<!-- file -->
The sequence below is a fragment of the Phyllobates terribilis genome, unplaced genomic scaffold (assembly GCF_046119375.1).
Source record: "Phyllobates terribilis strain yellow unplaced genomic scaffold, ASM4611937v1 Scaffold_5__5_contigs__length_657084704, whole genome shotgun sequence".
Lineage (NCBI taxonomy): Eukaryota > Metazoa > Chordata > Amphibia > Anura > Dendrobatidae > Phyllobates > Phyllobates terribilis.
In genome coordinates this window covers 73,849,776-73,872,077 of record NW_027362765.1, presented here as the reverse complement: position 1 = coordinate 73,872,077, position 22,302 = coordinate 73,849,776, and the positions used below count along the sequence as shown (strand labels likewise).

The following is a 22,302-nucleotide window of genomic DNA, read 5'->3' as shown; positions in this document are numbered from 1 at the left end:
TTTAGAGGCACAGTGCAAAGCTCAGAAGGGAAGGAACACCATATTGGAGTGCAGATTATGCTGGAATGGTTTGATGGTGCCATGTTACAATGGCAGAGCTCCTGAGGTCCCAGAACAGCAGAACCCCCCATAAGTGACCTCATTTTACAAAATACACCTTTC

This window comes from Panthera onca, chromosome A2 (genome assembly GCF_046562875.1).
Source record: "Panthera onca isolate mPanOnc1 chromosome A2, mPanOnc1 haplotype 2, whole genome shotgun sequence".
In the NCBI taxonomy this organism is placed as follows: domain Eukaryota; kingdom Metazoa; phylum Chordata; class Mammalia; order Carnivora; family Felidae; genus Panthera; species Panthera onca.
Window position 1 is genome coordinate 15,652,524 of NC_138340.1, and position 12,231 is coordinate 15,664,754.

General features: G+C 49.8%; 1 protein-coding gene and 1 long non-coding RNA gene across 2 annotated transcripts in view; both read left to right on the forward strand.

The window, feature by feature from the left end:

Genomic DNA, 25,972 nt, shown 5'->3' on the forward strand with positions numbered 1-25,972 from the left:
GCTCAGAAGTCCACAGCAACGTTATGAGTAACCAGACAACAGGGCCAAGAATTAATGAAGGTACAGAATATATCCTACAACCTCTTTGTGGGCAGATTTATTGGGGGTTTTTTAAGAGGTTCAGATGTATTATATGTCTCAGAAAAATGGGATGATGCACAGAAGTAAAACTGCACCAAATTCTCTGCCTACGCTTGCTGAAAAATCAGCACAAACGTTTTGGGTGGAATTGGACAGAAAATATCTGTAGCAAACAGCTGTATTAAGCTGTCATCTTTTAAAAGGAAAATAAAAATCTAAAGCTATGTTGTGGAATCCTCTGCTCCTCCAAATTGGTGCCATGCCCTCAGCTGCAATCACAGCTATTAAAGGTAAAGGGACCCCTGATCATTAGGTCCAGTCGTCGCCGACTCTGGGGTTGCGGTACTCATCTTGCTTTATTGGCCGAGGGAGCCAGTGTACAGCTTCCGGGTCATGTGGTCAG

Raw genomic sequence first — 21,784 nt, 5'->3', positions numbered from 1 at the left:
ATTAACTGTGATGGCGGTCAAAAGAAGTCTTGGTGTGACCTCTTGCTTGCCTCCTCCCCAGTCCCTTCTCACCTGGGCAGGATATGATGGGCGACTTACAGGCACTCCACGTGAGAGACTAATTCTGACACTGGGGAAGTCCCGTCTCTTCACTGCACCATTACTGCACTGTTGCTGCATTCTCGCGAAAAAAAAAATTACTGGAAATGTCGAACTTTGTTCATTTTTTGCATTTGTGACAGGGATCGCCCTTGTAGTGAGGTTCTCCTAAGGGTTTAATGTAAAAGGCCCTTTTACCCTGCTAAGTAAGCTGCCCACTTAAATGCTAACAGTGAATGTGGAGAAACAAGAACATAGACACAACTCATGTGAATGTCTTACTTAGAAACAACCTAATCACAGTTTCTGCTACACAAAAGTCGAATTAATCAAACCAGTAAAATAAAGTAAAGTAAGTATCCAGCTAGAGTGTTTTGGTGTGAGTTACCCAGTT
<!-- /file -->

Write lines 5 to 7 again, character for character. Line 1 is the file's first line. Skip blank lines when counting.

The following is a 22,302-nucleotide window of genomic DNA, read 5'->3' as shown; positions in this document are numbered from 1 at the left end:
TTTAGAGGCACAGTGCAAAGCTCAGAAGGGAAGGAACACCATATTGGAGTGCAGATTATGCTGGAATGGTTTGATGGTGCCATGTTACAATGGCAGAGCTCCTGAGGTCCCAGAACAGCAGAACCCCCCATAAGTGACCTCATTTTACAAAATACACCTTTC

This window comes from Panthera onca, chromosome A2 (genome assembly GCF_046562875.1).